All Posts by Math Vault


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Math Vault and its Redditbots has the singular goal of advocating for education in higher mathematics through digital publishing and the uncanny use of technologies. Head to the Vault for more math cookies. :)

Desmos Art: A Definitive Guide to Computational Sketching (How to Recreate Our Redditlady and Redditdog Using an Online Graphing Calculator)

By Math Vault | Education

If you’re of the type who enjoys playing around with graphing calculator, then you might be interested in the so-called Desmos Art. These are basically pictures and animations created in Desmos primarily through the clever use of equations and inequalities — among other features such as tables, animating sliders and regression models. Indeed, if you go to this official staff […]

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Desmos: A Definitive Guide (How to Perform Cool Computations and Creating Great Graphs Using Online Graphing Calculator)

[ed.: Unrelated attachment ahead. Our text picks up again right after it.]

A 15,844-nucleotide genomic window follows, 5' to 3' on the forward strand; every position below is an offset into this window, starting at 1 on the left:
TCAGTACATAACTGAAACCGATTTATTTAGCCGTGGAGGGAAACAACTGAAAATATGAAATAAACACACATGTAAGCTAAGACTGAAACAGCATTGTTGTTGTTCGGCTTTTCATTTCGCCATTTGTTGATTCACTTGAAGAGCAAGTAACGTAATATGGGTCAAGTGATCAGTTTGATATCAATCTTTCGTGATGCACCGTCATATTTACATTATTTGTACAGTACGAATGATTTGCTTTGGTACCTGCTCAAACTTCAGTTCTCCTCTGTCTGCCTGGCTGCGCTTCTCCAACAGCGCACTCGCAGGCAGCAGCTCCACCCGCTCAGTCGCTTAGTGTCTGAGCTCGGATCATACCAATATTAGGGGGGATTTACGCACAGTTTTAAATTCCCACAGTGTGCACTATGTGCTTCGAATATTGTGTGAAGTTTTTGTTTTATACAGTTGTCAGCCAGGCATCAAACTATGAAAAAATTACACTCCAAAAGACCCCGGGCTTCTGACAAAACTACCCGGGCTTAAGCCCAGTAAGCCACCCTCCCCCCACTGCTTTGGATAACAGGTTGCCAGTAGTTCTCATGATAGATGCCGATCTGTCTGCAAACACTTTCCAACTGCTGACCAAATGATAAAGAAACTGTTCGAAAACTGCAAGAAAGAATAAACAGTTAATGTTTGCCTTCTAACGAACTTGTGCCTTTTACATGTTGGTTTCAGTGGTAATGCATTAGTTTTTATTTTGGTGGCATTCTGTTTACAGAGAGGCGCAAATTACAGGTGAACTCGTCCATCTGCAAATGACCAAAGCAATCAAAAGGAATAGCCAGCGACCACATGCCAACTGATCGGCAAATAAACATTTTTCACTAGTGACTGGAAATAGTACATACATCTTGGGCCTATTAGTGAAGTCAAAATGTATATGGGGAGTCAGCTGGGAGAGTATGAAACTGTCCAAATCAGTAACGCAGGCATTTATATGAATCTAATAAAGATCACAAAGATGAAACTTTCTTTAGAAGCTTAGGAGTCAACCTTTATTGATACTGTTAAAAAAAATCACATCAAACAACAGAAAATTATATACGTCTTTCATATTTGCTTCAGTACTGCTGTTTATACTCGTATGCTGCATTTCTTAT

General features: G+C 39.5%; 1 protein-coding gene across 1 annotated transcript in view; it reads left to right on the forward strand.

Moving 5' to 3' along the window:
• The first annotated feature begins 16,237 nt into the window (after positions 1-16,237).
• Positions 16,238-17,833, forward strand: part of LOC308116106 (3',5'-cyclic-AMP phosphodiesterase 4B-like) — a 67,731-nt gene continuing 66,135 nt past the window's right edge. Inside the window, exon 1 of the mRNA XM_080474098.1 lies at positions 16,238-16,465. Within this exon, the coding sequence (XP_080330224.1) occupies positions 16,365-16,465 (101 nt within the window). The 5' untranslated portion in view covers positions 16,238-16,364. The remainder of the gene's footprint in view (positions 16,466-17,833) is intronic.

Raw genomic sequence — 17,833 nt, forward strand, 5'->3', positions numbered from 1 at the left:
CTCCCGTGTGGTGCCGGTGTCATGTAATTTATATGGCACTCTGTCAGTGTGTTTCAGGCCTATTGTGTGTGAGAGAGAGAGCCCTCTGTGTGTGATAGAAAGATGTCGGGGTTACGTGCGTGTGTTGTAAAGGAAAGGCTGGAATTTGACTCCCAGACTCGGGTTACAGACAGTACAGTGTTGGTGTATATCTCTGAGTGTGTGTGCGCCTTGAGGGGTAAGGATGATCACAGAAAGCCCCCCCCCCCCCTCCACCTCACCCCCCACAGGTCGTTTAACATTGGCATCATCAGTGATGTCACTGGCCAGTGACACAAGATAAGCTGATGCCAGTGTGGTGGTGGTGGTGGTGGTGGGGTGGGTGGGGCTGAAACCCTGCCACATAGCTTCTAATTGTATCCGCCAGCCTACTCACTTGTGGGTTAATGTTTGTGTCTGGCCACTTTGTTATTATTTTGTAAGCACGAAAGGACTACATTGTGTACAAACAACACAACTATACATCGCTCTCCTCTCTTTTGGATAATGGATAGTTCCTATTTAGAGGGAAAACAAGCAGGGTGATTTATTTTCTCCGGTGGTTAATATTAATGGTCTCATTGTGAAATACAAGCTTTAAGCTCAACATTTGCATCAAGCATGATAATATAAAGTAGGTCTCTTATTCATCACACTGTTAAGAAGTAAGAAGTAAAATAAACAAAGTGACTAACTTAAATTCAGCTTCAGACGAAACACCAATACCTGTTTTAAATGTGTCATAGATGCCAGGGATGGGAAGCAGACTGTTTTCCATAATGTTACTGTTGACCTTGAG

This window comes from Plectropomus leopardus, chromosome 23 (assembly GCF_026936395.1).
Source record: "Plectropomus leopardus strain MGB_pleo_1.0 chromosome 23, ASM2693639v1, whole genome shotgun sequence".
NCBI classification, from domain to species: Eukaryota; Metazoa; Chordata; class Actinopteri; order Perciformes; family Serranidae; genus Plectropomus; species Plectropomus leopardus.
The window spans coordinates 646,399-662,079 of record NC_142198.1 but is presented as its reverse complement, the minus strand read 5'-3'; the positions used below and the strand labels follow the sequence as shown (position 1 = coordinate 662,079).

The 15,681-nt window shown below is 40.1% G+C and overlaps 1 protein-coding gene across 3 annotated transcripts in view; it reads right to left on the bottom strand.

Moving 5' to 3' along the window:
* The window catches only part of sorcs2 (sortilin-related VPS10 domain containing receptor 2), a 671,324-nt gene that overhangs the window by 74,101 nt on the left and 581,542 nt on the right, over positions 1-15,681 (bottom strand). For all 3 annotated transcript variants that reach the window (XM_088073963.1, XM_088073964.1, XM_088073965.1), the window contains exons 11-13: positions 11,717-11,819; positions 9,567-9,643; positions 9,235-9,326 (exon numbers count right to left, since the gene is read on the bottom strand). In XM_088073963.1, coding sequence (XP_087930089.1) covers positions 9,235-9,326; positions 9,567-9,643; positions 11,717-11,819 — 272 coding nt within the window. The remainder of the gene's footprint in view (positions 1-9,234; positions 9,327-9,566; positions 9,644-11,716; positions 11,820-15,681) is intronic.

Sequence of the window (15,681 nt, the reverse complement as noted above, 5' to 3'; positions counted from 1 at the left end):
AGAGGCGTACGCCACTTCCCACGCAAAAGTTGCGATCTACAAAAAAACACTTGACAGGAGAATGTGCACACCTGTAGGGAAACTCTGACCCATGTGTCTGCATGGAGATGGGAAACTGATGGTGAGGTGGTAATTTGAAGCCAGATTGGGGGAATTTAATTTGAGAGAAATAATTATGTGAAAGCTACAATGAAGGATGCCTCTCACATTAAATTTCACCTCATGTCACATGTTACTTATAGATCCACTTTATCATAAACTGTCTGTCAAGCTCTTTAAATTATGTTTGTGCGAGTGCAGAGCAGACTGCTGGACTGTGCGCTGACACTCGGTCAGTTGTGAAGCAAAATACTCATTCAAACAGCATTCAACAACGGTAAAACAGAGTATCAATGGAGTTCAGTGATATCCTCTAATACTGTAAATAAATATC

By Math Vault | Algebra

Think you’re fond of of graphing and computing stuffs? Great! Because you might remember this thing called the Texas Instrument TI-83 from the old days. Sure, while programmable calculators in general are still pretty much popular these days, the graphing calculators from the 21st-century are also coming in waves as we speak — potentially disrupting the market of scientific computing and educational […]

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Infinite Limits and the Behaviors of Polynomials at the Infinities — A Theoretical Musing

By Math Vault | Algebra

Regardless of your early surrounding or schooling background, we know for one that there are two kinds of mathematical objects that are kind of hard to miss in life. The names? Polynomial and Infinity! While the former might have sounded a bit like the name of a snake, polynomials is a one-of-its-kind mathematical entity whose perfection defies our mathematical imagination. For […]

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Integration Technique Series — How to Make Use of the Overshooting Method and Integrate with Ease

By Math Vault | Calculus

Hey! Greeting from a bunch of post-April-Fool bunnies who never managed to get their modules published on time — because they were simply too busy eating Easter eggs and shooting for the moon.  🙂 Moving onto a more serious topic though, if you’re currently into (or have been into) this thing called integral calculus, you might know from first-hand […]

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